Is Honeyvine Milkweed an Invasive Plant?

Every editorial product is independently selected, though we may be compensated or receive an affiliate commission if you buy something through our links. Ratings and prices are accurate and items are in stock as of time of publication.

Honeyvine, or milkweed vine, is a native host plant for monarchs. But it can spread aggressively. Find out if it's right for your garden.

Should You Grow Honeyvine Milkweed?

honeyvine milkweedVia Merchant
Monarch caterpillar on milkweed vine

Honeyvine milkweed (Cynanchum laeve or Ampelamus albidus) is also known as climbing milkweed, bluevine, sand vine or milkweed vine. It is native to most of the eastern United States. Like all milkweeds, this vine is the host plant for the declining monarch butterfly. But when those large seedpods burst open, the seeds spread far and wide in the wind. This means new plants frequently pop up as volunteers in surprising places.

When you plant milkweed in your garden, you might find more than monarchs — you might see a milkweed tussock moth or caterpillar.

This can be a good thing or a bad thing, depending on your point of view. Birds & Blooms contributor and naturalist David Mizejewski says, “Honeyvine milkweed can be a bit weedy, so it’s perfect for gardens that have a wild look.”

As it is a native plant with pollinator benefits, it would not be considered invasive. And we don’t want to discourage gardeners from growing these monarch butterfly flowers in their butterfly gardens. However, milkweed vine’s habit of reseeding and spreading quickly can throw off the variety in small yards. Sometimes this vining plant is mistaken for bindweed, which can rapidly take over your garden. Discover the worst invasive plants you should never grow.

How to Control the Spread of Honeyvine Milkweed

milkweed vineVia Merchant
Honeyvine milkweed is a host plant for monarch butterflies

One way to keep milkweed under control is by planting it in containers. Eric Liskey, owner of Landscapes by Liskey, a landscape design and installation firm in West Des Moines, Iowa, says one rather unorthodox use for containers is to attract wildlife, particularly the larvae of monarch butterflies. “Put a few medium to large containers in your flower beds. Plant milkweed in them to attract monarchs,” Eric says. “Some native milkweeds are aggressive spreaders. But in containers you don’t have to worry about them invading your beds.”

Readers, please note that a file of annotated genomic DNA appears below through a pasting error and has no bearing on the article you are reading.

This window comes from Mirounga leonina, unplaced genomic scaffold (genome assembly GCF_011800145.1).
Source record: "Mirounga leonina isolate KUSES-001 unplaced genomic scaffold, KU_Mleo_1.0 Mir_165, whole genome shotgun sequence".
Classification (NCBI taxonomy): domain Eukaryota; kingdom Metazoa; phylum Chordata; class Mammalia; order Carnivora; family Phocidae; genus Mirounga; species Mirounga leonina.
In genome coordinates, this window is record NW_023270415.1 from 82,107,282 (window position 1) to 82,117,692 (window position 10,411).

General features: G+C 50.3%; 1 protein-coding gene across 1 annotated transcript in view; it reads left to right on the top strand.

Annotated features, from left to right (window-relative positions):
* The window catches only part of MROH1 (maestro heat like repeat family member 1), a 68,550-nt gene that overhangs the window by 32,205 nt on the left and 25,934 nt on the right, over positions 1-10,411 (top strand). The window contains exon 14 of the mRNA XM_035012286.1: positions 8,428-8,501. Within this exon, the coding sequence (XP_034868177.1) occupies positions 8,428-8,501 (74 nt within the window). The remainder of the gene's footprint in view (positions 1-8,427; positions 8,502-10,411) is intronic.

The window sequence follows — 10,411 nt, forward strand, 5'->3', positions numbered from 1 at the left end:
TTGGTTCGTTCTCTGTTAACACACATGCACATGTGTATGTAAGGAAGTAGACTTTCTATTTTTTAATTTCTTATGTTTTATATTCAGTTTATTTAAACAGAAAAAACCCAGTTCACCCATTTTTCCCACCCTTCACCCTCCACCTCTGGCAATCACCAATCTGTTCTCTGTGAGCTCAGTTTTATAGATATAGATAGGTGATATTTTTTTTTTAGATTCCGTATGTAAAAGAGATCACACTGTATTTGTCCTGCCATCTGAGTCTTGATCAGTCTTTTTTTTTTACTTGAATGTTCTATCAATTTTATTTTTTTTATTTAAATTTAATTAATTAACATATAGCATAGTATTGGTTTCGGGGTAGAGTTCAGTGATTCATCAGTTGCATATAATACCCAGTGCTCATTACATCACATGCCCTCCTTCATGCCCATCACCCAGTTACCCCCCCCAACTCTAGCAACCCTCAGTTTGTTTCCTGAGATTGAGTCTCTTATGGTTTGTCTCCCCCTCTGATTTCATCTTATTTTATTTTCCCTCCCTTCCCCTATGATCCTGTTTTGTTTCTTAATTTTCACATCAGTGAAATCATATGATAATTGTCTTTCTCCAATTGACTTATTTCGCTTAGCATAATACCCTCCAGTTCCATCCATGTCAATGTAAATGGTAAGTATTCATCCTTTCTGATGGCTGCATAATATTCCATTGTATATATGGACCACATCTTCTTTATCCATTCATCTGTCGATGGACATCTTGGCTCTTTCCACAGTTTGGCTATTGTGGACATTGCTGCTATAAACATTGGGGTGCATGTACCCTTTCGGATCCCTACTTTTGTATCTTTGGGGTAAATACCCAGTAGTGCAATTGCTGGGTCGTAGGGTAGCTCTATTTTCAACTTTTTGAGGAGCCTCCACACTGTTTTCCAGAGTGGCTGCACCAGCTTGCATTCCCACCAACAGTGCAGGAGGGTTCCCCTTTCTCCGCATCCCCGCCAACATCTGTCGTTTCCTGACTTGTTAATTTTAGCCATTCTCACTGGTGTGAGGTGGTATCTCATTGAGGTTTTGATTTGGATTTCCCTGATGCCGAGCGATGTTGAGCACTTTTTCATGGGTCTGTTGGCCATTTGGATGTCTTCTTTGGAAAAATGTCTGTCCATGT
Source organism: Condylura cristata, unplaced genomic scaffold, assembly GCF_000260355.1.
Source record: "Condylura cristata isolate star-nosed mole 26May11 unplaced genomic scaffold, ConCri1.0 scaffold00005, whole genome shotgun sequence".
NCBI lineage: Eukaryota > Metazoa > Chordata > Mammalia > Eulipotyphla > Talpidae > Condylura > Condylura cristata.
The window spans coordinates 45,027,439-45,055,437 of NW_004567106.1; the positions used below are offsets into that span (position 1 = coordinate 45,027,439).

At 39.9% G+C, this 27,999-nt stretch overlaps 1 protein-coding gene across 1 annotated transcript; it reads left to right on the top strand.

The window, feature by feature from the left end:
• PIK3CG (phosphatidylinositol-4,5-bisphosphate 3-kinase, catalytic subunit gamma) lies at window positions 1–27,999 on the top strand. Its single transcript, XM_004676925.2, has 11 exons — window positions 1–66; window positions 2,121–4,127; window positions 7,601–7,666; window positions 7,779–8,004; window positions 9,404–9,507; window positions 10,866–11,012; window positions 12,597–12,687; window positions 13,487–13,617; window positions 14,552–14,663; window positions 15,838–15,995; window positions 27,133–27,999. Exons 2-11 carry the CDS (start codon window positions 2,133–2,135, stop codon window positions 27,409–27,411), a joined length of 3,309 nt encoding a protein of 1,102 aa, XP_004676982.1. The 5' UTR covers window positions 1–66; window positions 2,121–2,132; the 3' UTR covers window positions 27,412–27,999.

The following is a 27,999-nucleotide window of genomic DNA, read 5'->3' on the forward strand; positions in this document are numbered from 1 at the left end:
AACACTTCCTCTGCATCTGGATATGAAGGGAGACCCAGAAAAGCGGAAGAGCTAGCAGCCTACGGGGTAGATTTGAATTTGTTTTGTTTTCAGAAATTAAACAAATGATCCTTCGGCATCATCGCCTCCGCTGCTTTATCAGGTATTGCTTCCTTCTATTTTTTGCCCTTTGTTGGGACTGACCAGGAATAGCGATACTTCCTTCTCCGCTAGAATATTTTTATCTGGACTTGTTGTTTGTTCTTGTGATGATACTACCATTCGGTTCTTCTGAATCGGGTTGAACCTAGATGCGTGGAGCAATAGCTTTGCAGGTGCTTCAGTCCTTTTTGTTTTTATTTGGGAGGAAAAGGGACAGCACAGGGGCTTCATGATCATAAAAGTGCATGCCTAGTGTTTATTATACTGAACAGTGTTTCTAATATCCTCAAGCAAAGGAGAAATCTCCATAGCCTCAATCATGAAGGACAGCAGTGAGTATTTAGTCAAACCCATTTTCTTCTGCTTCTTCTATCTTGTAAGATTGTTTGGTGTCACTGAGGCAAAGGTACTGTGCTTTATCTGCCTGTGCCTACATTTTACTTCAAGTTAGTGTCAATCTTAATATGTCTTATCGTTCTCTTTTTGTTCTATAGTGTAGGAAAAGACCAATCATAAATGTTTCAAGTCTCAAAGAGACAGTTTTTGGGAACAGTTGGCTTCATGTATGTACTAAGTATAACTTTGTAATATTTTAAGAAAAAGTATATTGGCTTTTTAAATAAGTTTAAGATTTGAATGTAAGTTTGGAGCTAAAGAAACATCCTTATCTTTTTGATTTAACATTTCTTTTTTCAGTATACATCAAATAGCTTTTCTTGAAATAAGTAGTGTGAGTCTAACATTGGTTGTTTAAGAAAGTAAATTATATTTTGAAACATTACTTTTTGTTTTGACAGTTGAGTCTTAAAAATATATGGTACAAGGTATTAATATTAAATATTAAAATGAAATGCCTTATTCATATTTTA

Another way to manage the aggressive spread of milkweed vine is to collect milkweed seeds from the pods. Then you can control where you place it. If you’re interested in growing this plant, we found multiple sellers offering the seeds on Etsy.

Shop Now

Other native milkweed varieties to grow include common milkweedshowy milkweedbutterfly weed and swamp milkweed.

Next, learn what a milkweed tussock moth and caterpillar looks like.

Popular Videos

Lori Vanover
Lori Vanover is the senior digital editor for Birds & Blooms. She has a bachelor's degree in agricultural and environmental communications from the University of Illinois. Lori enjoys growing vegetables and flowers for pollinators in her backyard gardens. She also is an avid bird-watcher.